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4 Surprising Ways To Damage Your Credit Score
Posted By Ron On March 29, 2011 @ 7:25 AM In Credit | Comments Disabled
Things have changed in the world of credit scores. Back just a few years ago, receiving credit was easy and credit scores  were inflated because credit issuers were willing to give almost anyone a ridiculously high credit limit. At one point, I had a credit card  with an $80,000 limit. No one asked the obvious question: Why would I need an $80,000 limit on any crazy card?
I had never used more than $1,500 on that card so my credit utilization ratio (the amount of credit used as a percentage of credit available) was awesome. Once the economy  began to tank, the issuer decided to lower my limit to $20,000 and begin charging me an annual fee. That’s when I made my first mistake and damaged my own score.
(Get your free credit score at GoFreeCredit.com )
Out of anger at being charged an annual fee for the first time, I made a quick phone call to customer service, complained, was told “too bad,” complained to a supervisor, was told “tough,” and so I threatened to close the account … and they promptly called my bluff. Lesson: don’t bluff in a recession …
That account had been opened for over a decade and by closing it, I hurt the credit history part of my credit score  as well as what little credit utilization I could have had. Closing an account may make financial sense for you personally, but in the grand scheme of things, credit scoring companies view it as a negative.
Not using an open credit account isn’t the way to go either. Credit issuers don’t like allowing customers access to huge sums of money that never gets used. Lately lenders have taken a use it or lose it attitude – and like it was in my case, lose it was their preference.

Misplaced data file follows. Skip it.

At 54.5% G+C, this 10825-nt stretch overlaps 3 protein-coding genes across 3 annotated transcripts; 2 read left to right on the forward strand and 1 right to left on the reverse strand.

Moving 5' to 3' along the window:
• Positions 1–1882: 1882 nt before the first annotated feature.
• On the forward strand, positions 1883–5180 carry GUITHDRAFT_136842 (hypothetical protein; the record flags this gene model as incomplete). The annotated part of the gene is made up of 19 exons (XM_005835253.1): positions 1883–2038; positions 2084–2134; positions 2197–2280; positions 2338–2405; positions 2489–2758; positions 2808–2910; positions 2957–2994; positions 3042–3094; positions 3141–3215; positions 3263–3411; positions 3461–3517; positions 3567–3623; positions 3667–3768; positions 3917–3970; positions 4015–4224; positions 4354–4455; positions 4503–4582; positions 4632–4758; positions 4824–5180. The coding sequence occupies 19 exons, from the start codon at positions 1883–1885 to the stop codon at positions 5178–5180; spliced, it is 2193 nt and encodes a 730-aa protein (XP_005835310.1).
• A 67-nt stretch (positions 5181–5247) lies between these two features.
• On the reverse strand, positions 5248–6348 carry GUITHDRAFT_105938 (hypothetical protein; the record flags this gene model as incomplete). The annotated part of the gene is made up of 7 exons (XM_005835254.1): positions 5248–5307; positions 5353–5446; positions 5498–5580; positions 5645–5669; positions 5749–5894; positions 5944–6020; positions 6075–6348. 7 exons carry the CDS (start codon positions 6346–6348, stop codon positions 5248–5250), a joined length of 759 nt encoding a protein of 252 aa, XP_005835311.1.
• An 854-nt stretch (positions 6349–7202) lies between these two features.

If an open account remains unused for a long enough period of time, the company may stop reporting it to the credit bureaus and unreported accounts don’t (can’t?) contribute to your available credit, which affects your credit utilization ratio (.
Overusing credit, running your credit up to the limit and keeping it there has a detrimental effect on your overall credit score  too. Lenders are mostly looking for a balanced customer, one that uses credit regularly … but not too much, responsibly … but not a tee-totaler. Most credit scoring companies prefer to see small balances on a larger number of cards rather than a big balance on one card. But be careful here as well – you might run into problem #4.
Apparently, this balance thing is serious. A new credit account doesn’t mean just a shiny new credit card  burning a hole in your wallet; it means a lower credit score  – at least in the short run. The reasons are twofold:
First, new credit accounts lower the average age of your credit history. If you’ve had one card for 10 years, that’s 120 months of credit. Apply for and receive 3 new cards or accounts and your average credit history dives to 30 months. That’s a huge decrease in credit history.
Second, you have all those inquiries. Credit issuers don’t like it when you appear desperate to get more credit and applying for multiple cards or accounts within a relatively short period makes them really nervous. Banks may claim they want to lend money, but it looks like they’d rather just buy other banks using taxpayer funds! Ironically, credit issuers aren’t sure they want to lend money to people who need to borrow it, so don’t appear desperate by applying for multiple accounts over the course of a month or so.
By paying my bills on time and in full, not closing any more accounts, not applying excessively for more credit (none other than a mortgage  refinance actually), my score eventually went up to 804!
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